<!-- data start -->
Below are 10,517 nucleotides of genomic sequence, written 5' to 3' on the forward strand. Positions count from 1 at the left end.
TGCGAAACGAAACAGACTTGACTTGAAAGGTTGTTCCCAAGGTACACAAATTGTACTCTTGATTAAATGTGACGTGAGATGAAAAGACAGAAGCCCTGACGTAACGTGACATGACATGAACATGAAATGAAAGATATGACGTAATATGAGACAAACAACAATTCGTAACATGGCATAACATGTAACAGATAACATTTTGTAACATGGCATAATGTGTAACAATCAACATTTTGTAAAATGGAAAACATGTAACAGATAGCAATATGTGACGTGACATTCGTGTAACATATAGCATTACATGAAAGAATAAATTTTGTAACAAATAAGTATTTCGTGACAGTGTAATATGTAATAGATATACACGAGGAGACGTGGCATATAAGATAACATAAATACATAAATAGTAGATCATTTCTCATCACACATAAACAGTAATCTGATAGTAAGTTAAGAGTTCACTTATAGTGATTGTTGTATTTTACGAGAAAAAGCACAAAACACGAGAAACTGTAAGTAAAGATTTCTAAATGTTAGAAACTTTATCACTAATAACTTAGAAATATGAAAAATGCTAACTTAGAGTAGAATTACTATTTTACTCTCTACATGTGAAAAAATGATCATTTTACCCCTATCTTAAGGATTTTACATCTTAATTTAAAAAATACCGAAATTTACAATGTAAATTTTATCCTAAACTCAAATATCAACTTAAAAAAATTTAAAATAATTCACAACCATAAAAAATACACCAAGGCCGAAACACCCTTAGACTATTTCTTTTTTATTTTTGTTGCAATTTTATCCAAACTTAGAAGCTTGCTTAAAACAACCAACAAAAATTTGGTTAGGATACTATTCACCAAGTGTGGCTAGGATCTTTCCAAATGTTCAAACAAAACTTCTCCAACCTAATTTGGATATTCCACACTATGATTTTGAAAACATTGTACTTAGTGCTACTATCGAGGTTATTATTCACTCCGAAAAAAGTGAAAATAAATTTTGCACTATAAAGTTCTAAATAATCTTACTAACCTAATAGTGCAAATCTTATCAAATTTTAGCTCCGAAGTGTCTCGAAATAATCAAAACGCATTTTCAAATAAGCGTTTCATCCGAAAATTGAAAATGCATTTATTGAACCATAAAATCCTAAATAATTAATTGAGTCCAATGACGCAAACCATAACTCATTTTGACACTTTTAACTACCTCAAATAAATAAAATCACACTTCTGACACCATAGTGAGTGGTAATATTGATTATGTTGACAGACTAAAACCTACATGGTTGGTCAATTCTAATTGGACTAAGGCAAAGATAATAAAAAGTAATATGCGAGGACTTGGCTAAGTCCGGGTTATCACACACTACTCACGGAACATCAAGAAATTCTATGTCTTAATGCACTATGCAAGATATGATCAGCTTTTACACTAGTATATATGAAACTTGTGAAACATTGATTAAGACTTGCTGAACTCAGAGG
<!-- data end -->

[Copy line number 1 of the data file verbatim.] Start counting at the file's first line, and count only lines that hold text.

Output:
Below are 10,517 nucleotides of genomic sequence, written 5' to 3' on the forward strand. Positions count from 1 at the left end.